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Temple Terrace focuses on three sites for the bat tower

The remains of an old bat house can be seen along the Hillsborough River in Temple Terrace in 2009. It was built in the 1920s to control mosquitoes but in 1979, an arsonist destroyed it.

Times files (2009)

The remains of an old bat house can be seen along the Hillsborough River in Temple Terrace in 2009. It was built in the 1920s to control mosquitoes but in 1979, an arsonist destroyed it.

TEMPLE TERRACE — Having abandoned plans for a bat tower in one area of Riverhills Park after neighbors complained, the City Council has narrowed its search to three other sites, one of them farther away from neighbors in Riverhills Park.

Taking up the recommendations of its city staff, the council also is considering rebuilding the city landmark in Scout Park, farther south on the Hillsborough River, and Rotary Park near Fowler Avenue and Interstate 75.

The council asked the staff to get the reaction of residents near the proposed sites and report back in 30 days. Mayor Frank Chillura and others said they wanted to avoid a repeat of the meeting last month, when neighbors who had not heard about the tower appeared en masse to protest.

They expressed fear of disease and odor from the bats. The tower is expected to house 100,000 to 200,000 of the winged mammals, but it will be capable of holding 600,000. After that meeting, tower proponents withdrew plans to build it at what they considered the best location, next to the boat ramp in Riverhills Park.

Council member Grant Rimbey, a key bat tower proponent long before he was elected last November, complained to his colleagues that the fears the protesters expressed in the meeting were not credible, and experts weren't given a chance to refute them.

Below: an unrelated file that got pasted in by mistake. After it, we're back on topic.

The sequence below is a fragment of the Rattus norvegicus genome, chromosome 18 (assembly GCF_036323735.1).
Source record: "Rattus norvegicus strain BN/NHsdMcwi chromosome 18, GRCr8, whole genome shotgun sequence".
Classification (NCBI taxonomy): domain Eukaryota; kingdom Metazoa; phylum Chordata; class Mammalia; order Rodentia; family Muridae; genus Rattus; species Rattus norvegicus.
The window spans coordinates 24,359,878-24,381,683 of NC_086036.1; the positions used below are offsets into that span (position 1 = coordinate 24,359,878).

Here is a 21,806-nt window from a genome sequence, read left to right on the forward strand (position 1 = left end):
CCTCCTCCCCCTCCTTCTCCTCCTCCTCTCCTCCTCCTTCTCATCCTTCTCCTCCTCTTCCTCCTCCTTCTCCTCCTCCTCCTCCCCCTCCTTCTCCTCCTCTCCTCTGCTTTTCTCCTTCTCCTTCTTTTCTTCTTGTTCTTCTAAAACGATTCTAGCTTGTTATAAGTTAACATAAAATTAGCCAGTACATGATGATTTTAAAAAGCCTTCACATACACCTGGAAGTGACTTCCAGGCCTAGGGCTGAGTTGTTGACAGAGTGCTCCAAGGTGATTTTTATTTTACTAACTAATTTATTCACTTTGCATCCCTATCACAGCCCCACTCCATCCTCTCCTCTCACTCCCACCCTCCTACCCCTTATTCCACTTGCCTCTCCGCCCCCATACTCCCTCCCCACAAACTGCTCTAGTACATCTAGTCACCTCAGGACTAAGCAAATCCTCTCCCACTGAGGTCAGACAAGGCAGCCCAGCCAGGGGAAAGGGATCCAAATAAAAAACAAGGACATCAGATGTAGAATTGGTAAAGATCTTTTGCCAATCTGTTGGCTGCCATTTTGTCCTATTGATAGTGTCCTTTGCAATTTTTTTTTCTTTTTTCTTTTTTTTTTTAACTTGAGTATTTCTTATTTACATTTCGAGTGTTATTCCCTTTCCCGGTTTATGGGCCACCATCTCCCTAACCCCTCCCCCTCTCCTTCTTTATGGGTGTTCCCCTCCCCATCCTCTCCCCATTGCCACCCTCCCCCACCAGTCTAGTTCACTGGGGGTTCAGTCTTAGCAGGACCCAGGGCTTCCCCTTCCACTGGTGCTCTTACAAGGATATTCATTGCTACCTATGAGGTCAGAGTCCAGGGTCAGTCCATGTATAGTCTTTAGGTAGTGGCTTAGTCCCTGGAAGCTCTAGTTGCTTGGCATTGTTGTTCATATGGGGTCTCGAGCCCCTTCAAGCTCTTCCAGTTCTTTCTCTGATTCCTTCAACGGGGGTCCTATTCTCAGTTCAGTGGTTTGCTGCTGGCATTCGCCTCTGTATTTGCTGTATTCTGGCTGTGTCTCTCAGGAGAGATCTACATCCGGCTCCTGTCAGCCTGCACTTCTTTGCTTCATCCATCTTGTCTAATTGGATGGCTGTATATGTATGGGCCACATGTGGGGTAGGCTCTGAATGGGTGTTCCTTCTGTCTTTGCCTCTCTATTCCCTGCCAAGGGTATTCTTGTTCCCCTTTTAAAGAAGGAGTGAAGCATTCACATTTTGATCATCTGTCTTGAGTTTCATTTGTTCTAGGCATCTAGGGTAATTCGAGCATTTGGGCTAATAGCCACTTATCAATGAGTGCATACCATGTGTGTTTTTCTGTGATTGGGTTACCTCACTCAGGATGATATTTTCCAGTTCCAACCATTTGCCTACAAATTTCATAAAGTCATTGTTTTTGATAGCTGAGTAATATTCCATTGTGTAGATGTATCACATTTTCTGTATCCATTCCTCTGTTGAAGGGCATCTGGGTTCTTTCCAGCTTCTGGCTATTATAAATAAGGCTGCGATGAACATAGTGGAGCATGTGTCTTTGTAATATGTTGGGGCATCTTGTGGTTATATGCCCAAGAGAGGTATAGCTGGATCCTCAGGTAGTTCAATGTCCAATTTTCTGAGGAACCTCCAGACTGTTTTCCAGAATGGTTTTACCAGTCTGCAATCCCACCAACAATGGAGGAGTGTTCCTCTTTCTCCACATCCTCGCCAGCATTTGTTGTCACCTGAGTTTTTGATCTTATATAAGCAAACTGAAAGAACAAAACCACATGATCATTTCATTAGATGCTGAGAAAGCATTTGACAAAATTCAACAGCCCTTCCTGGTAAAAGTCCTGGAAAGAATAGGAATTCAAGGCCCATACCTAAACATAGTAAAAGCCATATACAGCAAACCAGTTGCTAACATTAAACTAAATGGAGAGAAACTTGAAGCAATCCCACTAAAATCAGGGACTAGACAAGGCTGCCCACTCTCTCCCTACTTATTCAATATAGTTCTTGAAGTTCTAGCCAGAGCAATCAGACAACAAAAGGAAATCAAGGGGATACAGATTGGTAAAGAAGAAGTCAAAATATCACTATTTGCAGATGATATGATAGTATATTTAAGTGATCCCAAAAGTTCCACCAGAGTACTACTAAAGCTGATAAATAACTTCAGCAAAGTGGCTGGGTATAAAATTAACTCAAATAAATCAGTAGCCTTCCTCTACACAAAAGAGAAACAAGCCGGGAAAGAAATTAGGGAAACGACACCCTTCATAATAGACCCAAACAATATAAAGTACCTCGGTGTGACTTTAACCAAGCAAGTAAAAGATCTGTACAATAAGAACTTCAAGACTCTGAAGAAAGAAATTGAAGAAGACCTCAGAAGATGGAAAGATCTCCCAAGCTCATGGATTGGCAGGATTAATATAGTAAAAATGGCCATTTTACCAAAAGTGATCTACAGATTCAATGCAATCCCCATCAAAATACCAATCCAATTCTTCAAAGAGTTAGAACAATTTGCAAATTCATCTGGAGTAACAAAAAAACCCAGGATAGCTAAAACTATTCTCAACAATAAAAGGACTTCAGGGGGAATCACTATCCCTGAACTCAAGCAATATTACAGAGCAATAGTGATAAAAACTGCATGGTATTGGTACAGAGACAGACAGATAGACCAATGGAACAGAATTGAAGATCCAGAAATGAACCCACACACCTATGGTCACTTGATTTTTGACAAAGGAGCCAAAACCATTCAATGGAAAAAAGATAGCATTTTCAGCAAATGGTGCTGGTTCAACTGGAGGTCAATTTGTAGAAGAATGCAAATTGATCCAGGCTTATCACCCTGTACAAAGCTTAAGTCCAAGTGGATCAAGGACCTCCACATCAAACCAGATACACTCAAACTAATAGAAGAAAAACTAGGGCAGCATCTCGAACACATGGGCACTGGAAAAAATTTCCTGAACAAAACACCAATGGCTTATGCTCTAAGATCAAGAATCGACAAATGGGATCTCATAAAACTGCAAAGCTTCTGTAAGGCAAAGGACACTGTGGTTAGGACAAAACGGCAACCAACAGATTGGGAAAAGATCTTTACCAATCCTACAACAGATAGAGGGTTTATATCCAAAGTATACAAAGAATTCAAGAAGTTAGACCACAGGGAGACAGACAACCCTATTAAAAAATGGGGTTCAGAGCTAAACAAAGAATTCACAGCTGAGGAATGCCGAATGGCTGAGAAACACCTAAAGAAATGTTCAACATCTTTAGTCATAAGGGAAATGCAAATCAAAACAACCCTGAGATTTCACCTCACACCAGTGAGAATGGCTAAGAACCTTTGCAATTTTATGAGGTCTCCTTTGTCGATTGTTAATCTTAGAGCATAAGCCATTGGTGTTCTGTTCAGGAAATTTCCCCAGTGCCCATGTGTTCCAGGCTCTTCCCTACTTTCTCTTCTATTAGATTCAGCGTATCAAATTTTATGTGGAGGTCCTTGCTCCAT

"It's important that we understand the difference between a citizen with a computer and access to Wikipedia, and credentialed experts in the field with decades of experience.''

He recommended that once the council comes up with a primary site, it should ''go after it with gusto and not take any prisoners.''

For the city ''to say we go after all three sites and say whoever complains the least is the one we're going to end up with is not a strategy, in my mind,'' he said.

Council member David Pogorilich countered that the council represents all the residents, not just those in favor of the bat tower.

"We owe it to the citizens of Temple Terrace to let them know what we're doing and ask for their feedback,'' he said. "I don't think we should be force-feeding anybody anything, especially when it's in their back yard.''

The city's original bat tower was built in the 1920s with the idea that the structure would attract the animals to eat mosquitoes that brought malaria with them. It's unclear how many bats roosted in it, but the tower remained a beloved symbol of the city's early days until 1979, when an arsonist destroyed it.

James Chambers, director of the city's leisure services department, went over the locations considered by the bat tower proponents and bat experts, discussing pros and cons of each. The three locations the staff recommends are at least 170 feet from the nearest resident.

Tower proponents tout the structure as an attraction, too, noting that some two dozen spectators show up nightly at sunset at the two towers on the University of Florida campus to watch 300,000 bats fly out all at once.

Philip Morgan can be reached at [email protected] or (813) 226-3435.

Temple Terrace focuses on three sites for the bat tower 07/23/13 [Last modified: Wednesday, July 24, 2013 1:59pm]
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